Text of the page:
Since the 15th century, the importance of quinoa has declined, and it was considered “food for the poor,” although it still played a significant role in the diet of low-income families in rural areas. By 1970 the cultivated area in Bolivia, Ecuador and Peru was less than 30 thousand hectares. Quinoa was grown primarily by the locals for their own consumption, selling the surplus in local markets and leaving the seeds for the next planting season.
This gradually began to change in the 1980s. After quinoa was recognized as a strategic culture for the Andean region, the US National Academy of Sciences published a book on the forgotten Inca culture. NASA began to study it to include it in the diet of astronauts. This had a positive effect on the image of quinoa.
Western companies drew attention to it as an exotic cereal for adherents of a vegetarian diet. At the same time, cooperatives and associations of producers were created in Latin American countries to commercialize quinoa, introducing modern farming technologies and searching for sales markets.
When did quinoa come to America? Quinoa came to America in 1984 from Peru. The USA imports 15 million kilograms of quinoa annually from Peru, the leading Quinoa growing country.
Where Is Quinoa Most Popular?
Which country produces the most quinoa? The biggest quinoa exports in 2020 amounted to 112 thousand tons worth $320 million. The largest exporters were Peru ($134 million) and Bolivia ($91 million). The main importers were the United States ($93 million), Canada ($27 million).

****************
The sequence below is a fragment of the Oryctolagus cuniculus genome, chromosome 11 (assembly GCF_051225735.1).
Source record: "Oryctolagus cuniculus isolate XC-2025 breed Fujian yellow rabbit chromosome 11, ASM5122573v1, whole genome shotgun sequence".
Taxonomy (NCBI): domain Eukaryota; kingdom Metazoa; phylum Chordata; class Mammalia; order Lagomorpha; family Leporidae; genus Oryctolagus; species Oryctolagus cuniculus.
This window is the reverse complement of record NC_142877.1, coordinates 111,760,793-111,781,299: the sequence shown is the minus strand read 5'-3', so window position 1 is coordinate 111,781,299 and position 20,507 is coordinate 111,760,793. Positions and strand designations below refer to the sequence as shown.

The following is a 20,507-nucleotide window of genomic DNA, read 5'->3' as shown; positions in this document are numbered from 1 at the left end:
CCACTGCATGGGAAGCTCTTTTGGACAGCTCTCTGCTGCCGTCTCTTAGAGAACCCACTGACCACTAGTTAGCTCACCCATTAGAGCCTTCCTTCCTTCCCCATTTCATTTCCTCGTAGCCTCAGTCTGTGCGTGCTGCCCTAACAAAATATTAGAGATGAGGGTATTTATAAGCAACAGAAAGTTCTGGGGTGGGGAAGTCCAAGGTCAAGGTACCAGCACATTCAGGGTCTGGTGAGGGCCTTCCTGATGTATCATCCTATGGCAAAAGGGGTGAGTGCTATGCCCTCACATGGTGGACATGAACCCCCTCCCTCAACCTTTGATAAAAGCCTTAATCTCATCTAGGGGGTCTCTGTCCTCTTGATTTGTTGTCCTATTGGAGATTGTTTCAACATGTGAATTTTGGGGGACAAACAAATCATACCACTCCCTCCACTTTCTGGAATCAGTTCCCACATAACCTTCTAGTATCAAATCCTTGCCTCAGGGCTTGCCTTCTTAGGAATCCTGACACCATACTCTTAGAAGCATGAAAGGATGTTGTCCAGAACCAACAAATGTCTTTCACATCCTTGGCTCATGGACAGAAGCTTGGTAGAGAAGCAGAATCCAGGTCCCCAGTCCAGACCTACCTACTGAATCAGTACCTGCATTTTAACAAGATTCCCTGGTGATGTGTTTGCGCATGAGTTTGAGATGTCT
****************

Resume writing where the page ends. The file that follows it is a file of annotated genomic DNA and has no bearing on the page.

The study of quinoa and its properties in Western countries and the development of modern organic production methods in South America have led to the fact that since the 2000s, quinoa has been rapidly gaining popularity as a healthy and wholesome food rich in vitamins and minerals and does not contain gluten.
This caused a boom in production and exports in Latin American countries, which continues to this day. According to the Bolivian Institute for Foreign Trade, from 2003 to 2012, quinoa exports grew 9.3 times in physical volume and 26 times in value. In total, according to ITC Trade Map, by 2012, the world exported 44 thousand tons of quinoa worth 135 million dollars. By 2020, this volume has grown 2.5 times.
The UN General Assembly played an important role in quinoa popularization by proclaiming the “International Year of Quinoa” in 2013 to draw attention to this agricultural crop, its nutritional properties and adaptability to various climatic conditions.
As part of the International Year of Quinoa, various culture promotion materials were created and distributed, numerous seminars, symposia and congresses were held around the world, and technical support was provided to projects in Africa, Asia and the Middle East to spread quinoa.
At the same time, the authorities of Latin American countries took an active part in the promotion of quinoa. For example, in 2013, the President of Bolivia, Evo Morales, was elected as the “ambassador of quinoa.” Various marketing events were organized in the country and abroad, such as the “quinoa caravan,” a three-day tour of the quinoa-producing regions, during which companies and importers could meet and establish contacts with manufacturers.
Drawing attention to the national cuisine of the Andean region, support of local exporters through various programs of foreign organizations and the UN, scientific research on the composition and properties of culture coincided with a rapid increase in the number of adherents of a healthy lifestyle. Nowadays, quinoa is no longer an exotic product and can be found on the shelves of all major supermarkets and ordered in leading Peruvian and Bolivian restaurants as an element of the national cuisine.
Consumers are becoming increasingly aware of the health benefits of quinoa through health food publications and famous cooking shows about the foods that quinoa can make. Quinoa is widely used in vegetarian, gluten-free, and weight-control diets as a low-calorie protein product with an amino acid composition similar to milk.